Gepubliceerd op 1 september 2022
What a warming climate means for the Earth’s ecosystem and our way of life
From shaping the ocean currents, which regulate global temperatures, to providing shipping routes and diverse natural resources, the poles play a central role in the global economy and environment. However, climate change is threatening these extraordinarily complex and rich ecosystems, which will provoke rippling consequences around the world. The Arctic and Antarctic poles are the regions experiencing the fastest rates of warming worldwide. In fact, these regions increasingly break the record for the lowest sea ice extent. Simultaneously, the melting of continental ice has contributed to the increase of sea level by more than 8 centimetres compared to the average global sea level of the 90’s. In the context of growing human activity in the Polar regions, it is crucial to minimise the long-term effects of climate change.
The intersection between the EU’s Arctic and space policy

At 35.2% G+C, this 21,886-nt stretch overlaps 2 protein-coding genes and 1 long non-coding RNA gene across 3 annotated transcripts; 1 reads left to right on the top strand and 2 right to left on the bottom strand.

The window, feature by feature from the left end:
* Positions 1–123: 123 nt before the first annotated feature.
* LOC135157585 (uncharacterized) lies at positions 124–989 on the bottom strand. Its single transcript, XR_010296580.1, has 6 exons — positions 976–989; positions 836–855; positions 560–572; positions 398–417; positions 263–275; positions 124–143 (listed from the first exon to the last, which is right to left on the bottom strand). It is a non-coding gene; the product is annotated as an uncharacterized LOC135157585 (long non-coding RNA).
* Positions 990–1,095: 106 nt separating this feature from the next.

Polar monitoring is explicitly spelled out as a priority of the EU Space Programme which entered into force in 2021. Moreover, the EU’s updated Arctic policy, published on October 13, 2021, underlines and further drives the EU’s intentions to help preserve the Arctic as a region of peaceful cooperation, slow the effects of climate change and support the sustainable development of the Arctic regions to the benefit of Arctic communities and future generations. By capturing satellite data and imagery, Copernicus, the Earth Observation component of the EU Space Programme, allows for constant and accurate monitoring of any changes in the region. Some of the key variables Copernicus is able to record, track and predict include sea level, sea ice concentration, thickness and temperature, iceberg density and ocean currents and temperatures. This ability makes Copernicus uniquely placed to help develop and implement the EU’s policy ambitions for the Arctic.